First: I don't know what Kickle Cubicle's target audience was, but it looks like a game trying to appeal to girls -- Bright colors, chirpy sound design, bubbly pink hearts, cloyingly cute (though still fatal) enemies. The password entry screen is made up like a diary, another emblem of girlhood. I might think that the game was going for a younger unisex set, but being a puzzle game I doubt it was intended for younger kids of any gender, and boys with the appropriate mental acuity and fine motor control probably would have already aquired a taste for spin-kicking roided-up street fighters out of helicopters and such, rather than rescuing anthropomorphic vegetables and cakes from a wicked snowman-wizard. So I assume the game was made with an eye towards girls -- But then it has a conventionally boy-centric plot! The player controls a little man who goes around rescuing princesses. Kind of sexed-up princesses, actually, based on the first two levels. (It's sort of amazing how easily computer programmers can make recognizable cleavage out of three little dots, until you think about how male they are and how much time they spend shut up in windowless rooms.) After that you might rescue a king and then a little girl princess; I'm not sure, and there's no way I'm throwing a few more hours down the Kickle hole just to verify how affronted my gender politics should be. The point is, Kickle should have been a girl! Throw a bone to those girls playing Nintendo in 1990, give them a female video game character who isn't stuck in the perpetual kidnap/rescue cycle. And the other point is, it's weird to realize you're having a negative political reaction to Kickle Cubicle.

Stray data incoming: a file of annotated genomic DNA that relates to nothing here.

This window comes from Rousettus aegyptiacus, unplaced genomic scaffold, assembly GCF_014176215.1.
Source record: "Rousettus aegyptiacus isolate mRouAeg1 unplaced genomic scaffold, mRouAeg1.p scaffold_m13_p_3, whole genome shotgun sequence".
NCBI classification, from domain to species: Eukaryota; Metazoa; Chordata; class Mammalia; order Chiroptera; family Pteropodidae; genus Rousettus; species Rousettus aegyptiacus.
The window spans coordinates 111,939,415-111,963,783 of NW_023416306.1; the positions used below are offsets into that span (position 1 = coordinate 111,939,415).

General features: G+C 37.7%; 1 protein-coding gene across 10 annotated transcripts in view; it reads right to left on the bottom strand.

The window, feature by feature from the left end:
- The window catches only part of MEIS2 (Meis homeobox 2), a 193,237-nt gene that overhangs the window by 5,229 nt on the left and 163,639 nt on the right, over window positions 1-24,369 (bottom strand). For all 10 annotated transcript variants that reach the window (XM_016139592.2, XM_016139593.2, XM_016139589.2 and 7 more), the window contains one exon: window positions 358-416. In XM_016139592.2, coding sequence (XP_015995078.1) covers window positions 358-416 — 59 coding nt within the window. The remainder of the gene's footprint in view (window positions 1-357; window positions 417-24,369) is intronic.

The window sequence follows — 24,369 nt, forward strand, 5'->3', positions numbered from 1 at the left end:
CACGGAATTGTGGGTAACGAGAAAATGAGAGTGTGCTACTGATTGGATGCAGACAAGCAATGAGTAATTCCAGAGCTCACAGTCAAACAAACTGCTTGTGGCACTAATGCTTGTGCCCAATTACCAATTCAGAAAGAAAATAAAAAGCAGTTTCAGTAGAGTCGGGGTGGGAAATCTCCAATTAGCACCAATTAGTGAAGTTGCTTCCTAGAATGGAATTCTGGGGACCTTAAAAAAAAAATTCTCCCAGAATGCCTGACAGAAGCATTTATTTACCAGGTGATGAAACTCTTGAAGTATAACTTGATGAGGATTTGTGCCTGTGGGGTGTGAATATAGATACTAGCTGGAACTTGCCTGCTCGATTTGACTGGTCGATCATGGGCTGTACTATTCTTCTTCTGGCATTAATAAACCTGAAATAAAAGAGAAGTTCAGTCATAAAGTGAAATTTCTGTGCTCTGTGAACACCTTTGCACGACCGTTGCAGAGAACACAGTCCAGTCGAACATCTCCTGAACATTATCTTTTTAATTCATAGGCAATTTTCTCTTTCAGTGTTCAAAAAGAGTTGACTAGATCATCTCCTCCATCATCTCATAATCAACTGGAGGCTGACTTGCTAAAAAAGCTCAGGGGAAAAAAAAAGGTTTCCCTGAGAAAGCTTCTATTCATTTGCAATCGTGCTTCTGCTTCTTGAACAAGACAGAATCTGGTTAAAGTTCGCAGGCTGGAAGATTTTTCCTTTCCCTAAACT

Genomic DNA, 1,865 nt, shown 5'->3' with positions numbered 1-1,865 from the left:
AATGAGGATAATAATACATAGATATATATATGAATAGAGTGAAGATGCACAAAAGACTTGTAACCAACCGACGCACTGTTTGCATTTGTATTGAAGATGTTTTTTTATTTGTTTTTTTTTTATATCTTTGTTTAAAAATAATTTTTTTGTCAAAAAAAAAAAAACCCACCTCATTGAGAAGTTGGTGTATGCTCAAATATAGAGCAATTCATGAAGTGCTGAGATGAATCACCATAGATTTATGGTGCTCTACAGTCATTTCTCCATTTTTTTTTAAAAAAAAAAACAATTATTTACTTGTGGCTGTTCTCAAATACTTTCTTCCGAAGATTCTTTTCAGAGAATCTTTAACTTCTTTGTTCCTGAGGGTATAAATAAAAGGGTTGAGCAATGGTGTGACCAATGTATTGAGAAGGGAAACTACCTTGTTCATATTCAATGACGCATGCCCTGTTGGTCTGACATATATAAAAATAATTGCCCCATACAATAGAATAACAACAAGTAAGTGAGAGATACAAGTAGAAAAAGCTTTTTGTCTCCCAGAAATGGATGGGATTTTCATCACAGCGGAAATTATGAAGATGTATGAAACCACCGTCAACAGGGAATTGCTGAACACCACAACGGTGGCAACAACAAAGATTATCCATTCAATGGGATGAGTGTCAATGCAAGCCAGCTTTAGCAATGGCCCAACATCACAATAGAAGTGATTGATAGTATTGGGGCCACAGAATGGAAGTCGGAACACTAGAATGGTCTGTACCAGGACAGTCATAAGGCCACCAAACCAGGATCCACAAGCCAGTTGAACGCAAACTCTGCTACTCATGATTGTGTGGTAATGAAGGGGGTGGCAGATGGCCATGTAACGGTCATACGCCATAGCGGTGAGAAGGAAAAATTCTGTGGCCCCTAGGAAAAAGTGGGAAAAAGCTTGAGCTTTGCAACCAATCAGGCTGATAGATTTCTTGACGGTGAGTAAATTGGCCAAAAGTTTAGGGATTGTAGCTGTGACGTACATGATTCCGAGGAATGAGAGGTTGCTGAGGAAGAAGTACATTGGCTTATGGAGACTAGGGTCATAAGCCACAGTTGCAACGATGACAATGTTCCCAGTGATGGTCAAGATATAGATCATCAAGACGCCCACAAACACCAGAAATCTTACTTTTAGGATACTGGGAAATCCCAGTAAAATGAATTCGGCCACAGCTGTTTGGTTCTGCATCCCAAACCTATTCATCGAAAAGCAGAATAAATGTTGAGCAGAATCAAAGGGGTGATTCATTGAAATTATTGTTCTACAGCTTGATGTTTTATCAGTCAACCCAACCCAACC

Further in that vein, Second: Maybe it's just because Copenhagen was in the news not so long ago, and Kyle and I heard Al Gore give an agreeably Al Gore-ish talk in Portland late last year. But -- the gameplay involves running around a bunch of ice islands that get crushed up into the ocean when you clear a stage, and the first couple of times that happened, I had a palpable, unsettling, recognizably ridiculous feeling of, "Oh, we do not need to be unfreezing any more sea ice." Similarly, when you kill the boss at the end of a level, their iced-over castles thaw out into a sickeningly verdant shade of Nintendo green, and while the princess thanked the brave young lad onscreen for unfreezing the land I was there kind of thinking, "Well, as much as you love the warmer weather, I'd worry about the impact higher average temperatures will have on your kingdom's agriculture." Not literally thinking that; inchoate wise-ass impressions in that vein drifted through my mind. Underpinning them was a small but genuinely dark reminder about atmospheric carbon, methane frozen in threatened permafrost, humans' psychological inadequacy to taking rapid large-scale preventative measures of any kind, and so on. I don't think we need your help to melt everything down, little man!